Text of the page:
What Assets Can Prince Edward Island Residents Keep In Bankruptcy?
Updated: March 1, 2022
Each province in Canada has legislation that protects certain assets from seizure by your creditors unless you have pledged those assets as security for a specific debt.
For individuals living in the province of Prince Edward Island, these exemptions are controlled by the Judgment and Execution Act and the Personal Property Security Act.
Assets exempt from seizure under execution, by an unsecured creditor or judgment creditors in Prince Edward Island include, but not limited to the following:
Furniture and household goods up to a maximum value of $5,000;
Food, clothing, and fuel for the debtor and his family;
RRSP’s are exempt (no limit) provided they have a defined beneficiary which is a spouse, child, grandchild or parent;
One motor vehicle per debtor up to a maximum value of $6,500, subject to the rights of a secured creditor, if the vehicle is required by the debtor to earn a living and no alternate means of transportation are available; or a motor vehicle not exceeding $3,000, if not required for employment;
Health and medical aids;
Livestock, fowl, agricultural machinery and equipment ordinarily used by the debtor in his farm operation, not exceeding $5,000 in value, and sufficient seed to seed all his land under cultivation not exceeding 100 acres;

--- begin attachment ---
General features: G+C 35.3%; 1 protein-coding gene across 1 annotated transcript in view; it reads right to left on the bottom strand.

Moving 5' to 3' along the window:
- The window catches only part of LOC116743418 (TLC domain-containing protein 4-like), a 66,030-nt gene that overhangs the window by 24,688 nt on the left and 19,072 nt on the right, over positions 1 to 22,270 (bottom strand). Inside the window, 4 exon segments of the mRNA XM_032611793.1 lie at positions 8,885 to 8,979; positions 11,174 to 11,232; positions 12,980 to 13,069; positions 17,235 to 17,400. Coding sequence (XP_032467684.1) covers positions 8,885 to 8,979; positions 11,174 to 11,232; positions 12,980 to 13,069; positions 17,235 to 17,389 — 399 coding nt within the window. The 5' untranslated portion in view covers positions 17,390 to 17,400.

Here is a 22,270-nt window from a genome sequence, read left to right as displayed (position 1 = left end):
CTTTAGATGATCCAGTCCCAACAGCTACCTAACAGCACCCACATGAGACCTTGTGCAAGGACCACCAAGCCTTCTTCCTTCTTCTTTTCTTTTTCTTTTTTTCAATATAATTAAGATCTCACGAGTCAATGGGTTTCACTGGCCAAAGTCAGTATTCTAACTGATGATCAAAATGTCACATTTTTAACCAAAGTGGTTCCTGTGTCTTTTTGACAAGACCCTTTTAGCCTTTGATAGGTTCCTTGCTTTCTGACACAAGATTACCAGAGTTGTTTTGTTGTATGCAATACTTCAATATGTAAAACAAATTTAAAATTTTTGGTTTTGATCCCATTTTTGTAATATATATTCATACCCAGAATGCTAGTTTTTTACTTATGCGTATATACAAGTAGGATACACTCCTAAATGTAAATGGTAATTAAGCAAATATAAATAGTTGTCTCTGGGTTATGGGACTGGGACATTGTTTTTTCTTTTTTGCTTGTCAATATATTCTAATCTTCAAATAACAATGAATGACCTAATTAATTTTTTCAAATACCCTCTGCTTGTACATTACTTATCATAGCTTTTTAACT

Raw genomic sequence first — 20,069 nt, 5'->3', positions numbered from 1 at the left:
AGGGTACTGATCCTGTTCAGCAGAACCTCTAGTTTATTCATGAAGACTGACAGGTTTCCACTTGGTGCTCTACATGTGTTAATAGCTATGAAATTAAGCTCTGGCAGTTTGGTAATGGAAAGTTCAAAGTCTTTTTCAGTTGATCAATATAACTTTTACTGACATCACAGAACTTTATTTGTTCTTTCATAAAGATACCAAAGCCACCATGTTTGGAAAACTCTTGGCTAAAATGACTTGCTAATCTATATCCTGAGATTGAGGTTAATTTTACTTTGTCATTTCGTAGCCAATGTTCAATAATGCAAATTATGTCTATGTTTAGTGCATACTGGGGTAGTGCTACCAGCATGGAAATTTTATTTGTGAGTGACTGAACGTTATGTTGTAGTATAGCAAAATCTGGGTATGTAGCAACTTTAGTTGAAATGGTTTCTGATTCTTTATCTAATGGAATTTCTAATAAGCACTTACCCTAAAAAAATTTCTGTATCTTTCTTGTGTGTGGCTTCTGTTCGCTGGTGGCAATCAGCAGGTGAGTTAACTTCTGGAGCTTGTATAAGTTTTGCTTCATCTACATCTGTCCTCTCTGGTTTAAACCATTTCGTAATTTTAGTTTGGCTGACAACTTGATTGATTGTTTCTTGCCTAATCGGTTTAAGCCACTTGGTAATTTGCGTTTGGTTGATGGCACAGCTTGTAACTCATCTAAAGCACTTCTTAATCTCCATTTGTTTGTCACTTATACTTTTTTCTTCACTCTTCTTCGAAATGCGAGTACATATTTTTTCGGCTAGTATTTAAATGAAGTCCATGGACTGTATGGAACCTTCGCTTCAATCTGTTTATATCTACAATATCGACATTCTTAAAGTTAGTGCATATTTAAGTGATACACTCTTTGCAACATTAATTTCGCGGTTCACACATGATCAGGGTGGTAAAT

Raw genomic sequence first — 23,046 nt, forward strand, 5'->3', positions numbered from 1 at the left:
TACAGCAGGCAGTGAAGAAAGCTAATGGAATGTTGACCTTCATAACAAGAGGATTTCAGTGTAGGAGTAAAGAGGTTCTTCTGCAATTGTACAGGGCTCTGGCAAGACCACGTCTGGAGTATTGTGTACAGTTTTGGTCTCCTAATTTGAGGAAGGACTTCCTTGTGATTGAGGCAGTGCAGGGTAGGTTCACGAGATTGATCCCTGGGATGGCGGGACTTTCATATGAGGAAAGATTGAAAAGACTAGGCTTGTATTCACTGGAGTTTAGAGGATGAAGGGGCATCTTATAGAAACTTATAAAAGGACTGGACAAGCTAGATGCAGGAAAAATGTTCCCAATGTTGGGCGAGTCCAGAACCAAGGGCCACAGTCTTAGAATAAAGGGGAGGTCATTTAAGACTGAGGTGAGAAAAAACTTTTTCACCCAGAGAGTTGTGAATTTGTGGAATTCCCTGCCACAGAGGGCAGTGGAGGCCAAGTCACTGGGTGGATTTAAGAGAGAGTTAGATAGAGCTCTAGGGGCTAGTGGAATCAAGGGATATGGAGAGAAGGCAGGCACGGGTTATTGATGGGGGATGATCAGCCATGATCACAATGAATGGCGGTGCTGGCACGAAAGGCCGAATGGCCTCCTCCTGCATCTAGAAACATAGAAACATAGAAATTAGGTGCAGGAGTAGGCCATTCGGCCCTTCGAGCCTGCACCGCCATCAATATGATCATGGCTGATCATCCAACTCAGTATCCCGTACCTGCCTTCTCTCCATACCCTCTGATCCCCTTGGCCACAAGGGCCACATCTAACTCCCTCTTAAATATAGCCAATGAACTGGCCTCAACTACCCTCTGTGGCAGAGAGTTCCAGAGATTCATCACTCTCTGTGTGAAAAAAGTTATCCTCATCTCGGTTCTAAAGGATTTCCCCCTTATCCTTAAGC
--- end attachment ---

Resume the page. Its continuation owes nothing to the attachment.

Tools of the trade, equipment, and books up to a value of $2,000;
If all or a portion of the asset is not exempt, you will generally have the option of keeping the asset by repurchasing it from the bankruptcy estate.
For example – if you have a vehicle worth $9,500 that does not have a loan against it, you could keep this vehicle; however, you would need to pay the bankruptcy estate $3,000. Since the vehicle is worth $9,500 and the exemption is only $6,500, there is $3,000 in value that is not exempt that the Trustee must collect.
When you file personal bankruptcy, all of your assets are transferred to the Trustee to be liquidated for the benefit of your unsecured creditors, except those assets which are exempt from seizure by provincial or federal legislation, examples of which are listed above.
Your Trustee must recover any assets that have equity above and beyond what is owed against them.
You will note that there is no exemption for any real estate (House / Land). If you own real estate worth more than the mortgages registered against it, the Trustee must collect this excess value. Check out our article discussing whether you will lose your house if you go bankrupt.
There is also no exemption for Registered Education Savings Plans (“RESP”).
If you are keeping an asset that has a loan against it, you need to continue making the loan payments to keep the asset.
Every province has their own list of exemptions. You can find Nova Scotia’s bankruptcy exemptions here.
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